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The Florida Highwaymen, a group of 26 African-Americans, broke convention to paint beautiful iconic landscapes. Originating in the mid 1950's, an era marked by racism and poverty, these self-taught entrepreneurs mentored each other while they painted on basic materials like Upson board for canvasses, and crown molding for frames. Local galleries shunned their work, so they peddled their art from car trunks along area roadways, hence their name. Their art freed them from work in citrus groves and labor camps, and they created a body of work that has become not only a timeless collection of a natural environment, but a symbol of determination and belief in oneself.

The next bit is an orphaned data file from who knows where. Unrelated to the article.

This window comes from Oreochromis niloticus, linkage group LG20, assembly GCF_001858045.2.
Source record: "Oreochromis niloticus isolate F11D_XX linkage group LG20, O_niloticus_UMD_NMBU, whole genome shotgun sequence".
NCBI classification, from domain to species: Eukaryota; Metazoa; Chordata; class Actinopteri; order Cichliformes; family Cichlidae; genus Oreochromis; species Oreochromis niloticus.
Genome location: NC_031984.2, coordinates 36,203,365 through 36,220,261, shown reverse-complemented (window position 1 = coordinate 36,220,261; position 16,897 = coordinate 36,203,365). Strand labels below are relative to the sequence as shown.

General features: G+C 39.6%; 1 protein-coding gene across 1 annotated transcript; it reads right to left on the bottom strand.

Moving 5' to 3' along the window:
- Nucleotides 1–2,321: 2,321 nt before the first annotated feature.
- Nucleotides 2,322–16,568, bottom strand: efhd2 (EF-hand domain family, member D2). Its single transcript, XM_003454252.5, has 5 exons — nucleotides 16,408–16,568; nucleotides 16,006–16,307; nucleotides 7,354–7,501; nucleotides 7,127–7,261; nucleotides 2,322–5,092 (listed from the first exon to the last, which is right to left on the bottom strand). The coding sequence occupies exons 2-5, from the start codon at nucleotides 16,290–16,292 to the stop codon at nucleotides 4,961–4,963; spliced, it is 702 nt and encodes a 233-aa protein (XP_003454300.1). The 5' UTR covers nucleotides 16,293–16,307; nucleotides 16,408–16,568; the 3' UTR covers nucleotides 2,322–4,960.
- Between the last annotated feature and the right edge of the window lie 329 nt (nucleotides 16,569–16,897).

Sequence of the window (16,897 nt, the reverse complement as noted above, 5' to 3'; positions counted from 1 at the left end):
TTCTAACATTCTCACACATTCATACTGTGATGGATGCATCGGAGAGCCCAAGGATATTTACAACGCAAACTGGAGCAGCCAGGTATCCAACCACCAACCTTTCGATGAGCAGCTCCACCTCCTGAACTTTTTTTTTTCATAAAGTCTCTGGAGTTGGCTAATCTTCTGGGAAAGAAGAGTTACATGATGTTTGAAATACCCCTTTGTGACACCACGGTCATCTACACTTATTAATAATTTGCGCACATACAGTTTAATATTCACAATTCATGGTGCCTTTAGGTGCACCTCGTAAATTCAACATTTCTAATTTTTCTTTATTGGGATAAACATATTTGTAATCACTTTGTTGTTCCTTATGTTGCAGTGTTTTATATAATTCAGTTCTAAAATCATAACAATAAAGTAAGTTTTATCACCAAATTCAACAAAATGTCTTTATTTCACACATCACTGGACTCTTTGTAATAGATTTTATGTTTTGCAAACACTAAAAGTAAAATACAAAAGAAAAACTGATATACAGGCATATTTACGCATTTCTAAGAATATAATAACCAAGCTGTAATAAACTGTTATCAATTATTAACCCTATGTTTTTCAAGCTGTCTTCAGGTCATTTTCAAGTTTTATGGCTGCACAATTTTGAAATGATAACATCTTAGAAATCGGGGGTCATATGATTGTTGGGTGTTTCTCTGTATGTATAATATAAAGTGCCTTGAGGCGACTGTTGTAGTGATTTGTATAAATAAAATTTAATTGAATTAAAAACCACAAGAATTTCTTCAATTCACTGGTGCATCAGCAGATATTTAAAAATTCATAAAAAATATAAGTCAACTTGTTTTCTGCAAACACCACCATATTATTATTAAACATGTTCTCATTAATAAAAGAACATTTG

The surviving Highwaymen, now in their sixties and seventies, are an important chapter in America’s culture and history, indeed, a National Treasure. Their self-determination in the face of adversity remains an important story of perseverance, inspiration and creativity.

You can learn more about the Highwaymen by clicking on the image below.

 
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